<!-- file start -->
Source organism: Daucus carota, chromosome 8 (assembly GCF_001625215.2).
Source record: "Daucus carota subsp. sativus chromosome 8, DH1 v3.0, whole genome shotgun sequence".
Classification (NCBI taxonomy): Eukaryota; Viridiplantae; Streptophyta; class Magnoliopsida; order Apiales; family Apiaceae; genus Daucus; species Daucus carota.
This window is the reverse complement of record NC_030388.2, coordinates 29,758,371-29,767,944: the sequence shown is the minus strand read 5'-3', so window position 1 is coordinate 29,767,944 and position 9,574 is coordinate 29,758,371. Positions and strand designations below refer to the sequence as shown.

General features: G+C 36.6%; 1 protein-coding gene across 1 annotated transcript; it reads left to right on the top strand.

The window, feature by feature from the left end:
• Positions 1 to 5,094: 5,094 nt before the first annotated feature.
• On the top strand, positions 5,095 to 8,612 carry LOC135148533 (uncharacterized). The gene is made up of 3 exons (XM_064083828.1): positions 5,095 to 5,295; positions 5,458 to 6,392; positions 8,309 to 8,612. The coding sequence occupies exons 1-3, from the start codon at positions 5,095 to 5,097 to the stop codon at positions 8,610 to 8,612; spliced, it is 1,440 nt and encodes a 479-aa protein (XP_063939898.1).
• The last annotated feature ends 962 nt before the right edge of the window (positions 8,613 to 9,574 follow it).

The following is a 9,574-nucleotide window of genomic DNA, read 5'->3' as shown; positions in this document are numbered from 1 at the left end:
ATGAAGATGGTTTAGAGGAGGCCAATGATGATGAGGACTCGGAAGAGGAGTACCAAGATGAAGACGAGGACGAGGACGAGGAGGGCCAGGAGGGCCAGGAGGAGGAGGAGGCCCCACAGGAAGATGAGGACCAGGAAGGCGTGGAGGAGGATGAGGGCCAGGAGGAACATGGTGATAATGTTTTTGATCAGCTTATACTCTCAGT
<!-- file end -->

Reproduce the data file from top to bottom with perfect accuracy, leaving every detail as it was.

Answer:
Source organism: Daucus carota, chromosome 8 (assembly GCF_001625215.2).
Source record: "Daucus carota subsp. sativus chromosome 8, DH1 v3.0, whole genome shotgun sequence".
Classification (NCBI taxonomy): Eukaryota; Viridiplantae; Streptophyta; class Magnoliopsida; order Apiales; family Apiaceae; genus Daucus; species Daucus carota.
This window is the reverse complement of record NC_030388.2, coordinates 29,758,371-29,767,944: the sequence shown is the minus strand read 5'-3', so window position 1 is coordinate 29,767,944 and position 9,574 is coordinate 29,758,371. Positions and strand designations below refer to the sequence as shown.

General features: G+C 36.6%; 1 protein-coding gene across 1 annotated transcript; it reads left to right on the top strand.

The window, feature by feature from the left end:
• Positions 1 to 5,094: 5,094 nt before the first annotated feature.
• On the top strand, positions 5,095 to 8,612 carry LOC135148533 (uncharacterized). The gene is made up of 3 exons (XM_064083828.1): positions 5,095 to 5,295; positions 5,458 to 6,392; positions 8,309 to 8,612. The coding sequence occupies exons 1-3, from the start codon at positions 5,095 to 5,097 to the stop codon at positions 8,610 to 8,612; spliced, it is 1,440 nt and encodes a 479-aa protein (XP_063939898.1).
• The last annotated feature ends 962 nt before the right edge of the window (positions 8,613 to 9,574 follow it).

The following is a 9,574-nucleotide window of genomic DNA, read 5'->3' as shown; positions in this document are numbered from 1 at the left end:
ATGAAGATGGTTTAGAGGAGGCCAATGATGATGAGGACTCGGAAGAGGAGTACCAAGATGAAGACGAGGACGAGGACGAGGAGGGCCAGGAGGGCCAGGAGGAGGAGGAGGCCCCACAGGAAGATGAGGACCAGGAAGGCGTGGAGGAGGATGAGGGCCAGGAGGAACATGGTGATAATGTTTTTGATCAGCTTATACTCTCAGT